The Birth of the Digital Twin – A Geospatial Love Story


By Steve Rombough, DiplT, Division Manager

The long relationship of Survey and GIS is a storybook romance. They were best friends in grade school, hung out all time in high school, and – even though they denied anything was “going on” – everybody knew they would make a great couple. On the surface, they may have looked incompatible, with Survey being a little rough around the edges, and GIS being quiet and unassuming. Yet, there was an undeniable connection between the two. Their bond grew stronger over time and now they are almost inseparable, which means only one thing; it is time to produce offspring.

Say “hello” to the Digital Twin.

Meet the family

Survey is an old soul and is known for being a rugged, outdoorsy type who traverses the world’s landscapes with the latest technology in hand. While this reputation is under no threat in BC since most of this province is still an untamed wilderness, there is an emerging transformation occurring in our urban environments. Even rugged Survey is affected by this technological disruption and has had to develop new tools to tackle this changing frontier. The most impactful of these tools is the laser scanner which has turned the traditional workflow on its head and is moving Survey to a desk job, albeit somewhat reluctantly. With laser scanners, fieldwork has become an exercise in reality capture where, in certain situations, a simple press of a button can accomplish more in 30 seconds than a conventional field crew could accomplish in a day. As a result, Survey is learning to transfer its methodologies and field skills to new software platforms and production workflows. This is a significant departure from its historical roots, as the plan drawings that have come to define Survey is evolving into 3D models which provide the DNA of the Digital Twin.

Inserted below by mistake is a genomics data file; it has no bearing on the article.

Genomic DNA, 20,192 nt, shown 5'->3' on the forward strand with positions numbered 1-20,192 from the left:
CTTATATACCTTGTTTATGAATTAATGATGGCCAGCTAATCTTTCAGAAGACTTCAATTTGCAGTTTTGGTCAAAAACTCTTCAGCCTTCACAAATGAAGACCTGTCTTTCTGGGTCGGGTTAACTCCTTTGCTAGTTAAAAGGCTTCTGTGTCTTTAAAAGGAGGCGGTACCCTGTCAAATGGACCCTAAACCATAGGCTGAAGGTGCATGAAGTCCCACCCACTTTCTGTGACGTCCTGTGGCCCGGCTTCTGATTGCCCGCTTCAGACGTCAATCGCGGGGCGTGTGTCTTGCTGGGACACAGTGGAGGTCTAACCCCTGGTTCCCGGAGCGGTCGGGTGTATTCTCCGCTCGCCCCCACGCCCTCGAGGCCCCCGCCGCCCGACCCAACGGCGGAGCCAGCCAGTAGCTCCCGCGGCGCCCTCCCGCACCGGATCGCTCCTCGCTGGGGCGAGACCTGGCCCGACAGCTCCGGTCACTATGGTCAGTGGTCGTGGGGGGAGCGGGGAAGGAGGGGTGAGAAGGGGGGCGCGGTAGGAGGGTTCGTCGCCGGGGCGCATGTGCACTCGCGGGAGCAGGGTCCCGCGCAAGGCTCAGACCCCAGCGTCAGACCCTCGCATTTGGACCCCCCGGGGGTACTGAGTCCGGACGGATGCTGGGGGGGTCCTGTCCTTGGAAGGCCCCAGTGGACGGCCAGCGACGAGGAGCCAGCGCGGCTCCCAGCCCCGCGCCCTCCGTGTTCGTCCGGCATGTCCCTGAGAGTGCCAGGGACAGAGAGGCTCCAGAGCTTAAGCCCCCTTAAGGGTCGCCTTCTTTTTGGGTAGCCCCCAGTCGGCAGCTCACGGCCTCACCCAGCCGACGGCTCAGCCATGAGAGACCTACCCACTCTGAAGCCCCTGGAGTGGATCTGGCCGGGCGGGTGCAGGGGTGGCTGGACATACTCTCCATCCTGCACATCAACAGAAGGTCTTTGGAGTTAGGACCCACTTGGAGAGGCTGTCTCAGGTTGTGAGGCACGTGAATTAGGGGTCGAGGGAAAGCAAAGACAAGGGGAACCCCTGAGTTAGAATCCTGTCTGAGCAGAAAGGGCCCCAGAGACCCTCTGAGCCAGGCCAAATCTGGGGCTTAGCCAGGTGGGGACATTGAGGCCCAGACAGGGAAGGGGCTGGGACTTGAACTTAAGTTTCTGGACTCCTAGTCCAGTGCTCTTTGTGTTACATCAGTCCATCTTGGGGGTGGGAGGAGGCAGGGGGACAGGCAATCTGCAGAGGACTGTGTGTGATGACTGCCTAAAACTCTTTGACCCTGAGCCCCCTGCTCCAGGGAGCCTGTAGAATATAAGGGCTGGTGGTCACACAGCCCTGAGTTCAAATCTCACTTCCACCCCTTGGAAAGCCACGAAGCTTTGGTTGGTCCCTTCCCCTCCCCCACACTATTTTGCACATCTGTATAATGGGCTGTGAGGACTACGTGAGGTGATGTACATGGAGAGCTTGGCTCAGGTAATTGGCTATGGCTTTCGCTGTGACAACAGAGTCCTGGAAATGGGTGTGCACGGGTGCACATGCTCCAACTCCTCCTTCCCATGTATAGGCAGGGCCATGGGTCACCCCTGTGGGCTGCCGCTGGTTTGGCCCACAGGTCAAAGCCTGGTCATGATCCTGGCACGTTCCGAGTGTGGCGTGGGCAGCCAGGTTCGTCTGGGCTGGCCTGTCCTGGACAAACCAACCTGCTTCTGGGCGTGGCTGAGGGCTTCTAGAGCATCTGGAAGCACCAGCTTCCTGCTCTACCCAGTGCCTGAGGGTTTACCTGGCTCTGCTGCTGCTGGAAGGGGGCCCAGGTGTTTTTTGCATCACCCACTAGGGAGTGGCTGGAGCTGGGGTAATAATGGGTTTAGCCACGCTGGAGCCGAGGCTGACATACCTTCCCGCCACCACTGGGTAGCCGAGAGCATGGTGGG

GIS cannot boast the same historical lineage, and this may be what puts it in a better position to adapt to this new world. Its process is one of maturation as opposed to transformation. There is a feeling GIS has known how this was going to unfold ever since showing up on the scene back on the high school bleachers. Exuding a quiet confidence, GIS has remained committed to its roots and waited for the rest of the world to finally realize everything it has to offer! Modesty won’t allow it to say, “I told you so.” Instead GIS will simply accept these evolving datasets with a smile and make them accessible to all who need them – consistent with what it has been doing since the outset.

Survey provides the building blocks and GIS prepares them for the outside world. Together, they will raise their Digital Twin to lead the Smart City revolution.

What is the Digital Twin?

The Digital Twin is a representation of the physical world and built environment that we all experience on a daily basis. In its most complex form, it is a dynamic entity that is constantly being shaped by the changes occurring every second in the world around us. This is accomplished through a combination of emerging technologies such as the Internet of Things (IoT), artificial intelligence (AI), and machine learning, to name only a few.  The Digital Twin is the foundation of the Smart City which many urban centres, with support from various levels of government, are racing to establish in response to current and forecasted demands on infrastructure.  Moreover, the Smart City is intended to solidify a sense of community with citizen engagement via mobile devices and this will shape our very experience of democracy.  Now that may be a bold statement, but make no mistake about it, this is a revolution.

The future?

Like any love child, there will come a time when the Digital Twin will question if it still needs its parents. Will Survey and GIS still be necessary once every asset has been collected and incorporated into the working model? Will IoT sensors be able to capture sufficient and accurate data to update the working model as change occurs? Will AI and machine learning be able to respond to the needs of government and the public? Will robots take over the world?? These sorts of existential questions are critical to the child’s development but, as most of us can attest, parents will always have a role to play, even if that role changes over the course of a lifetime.

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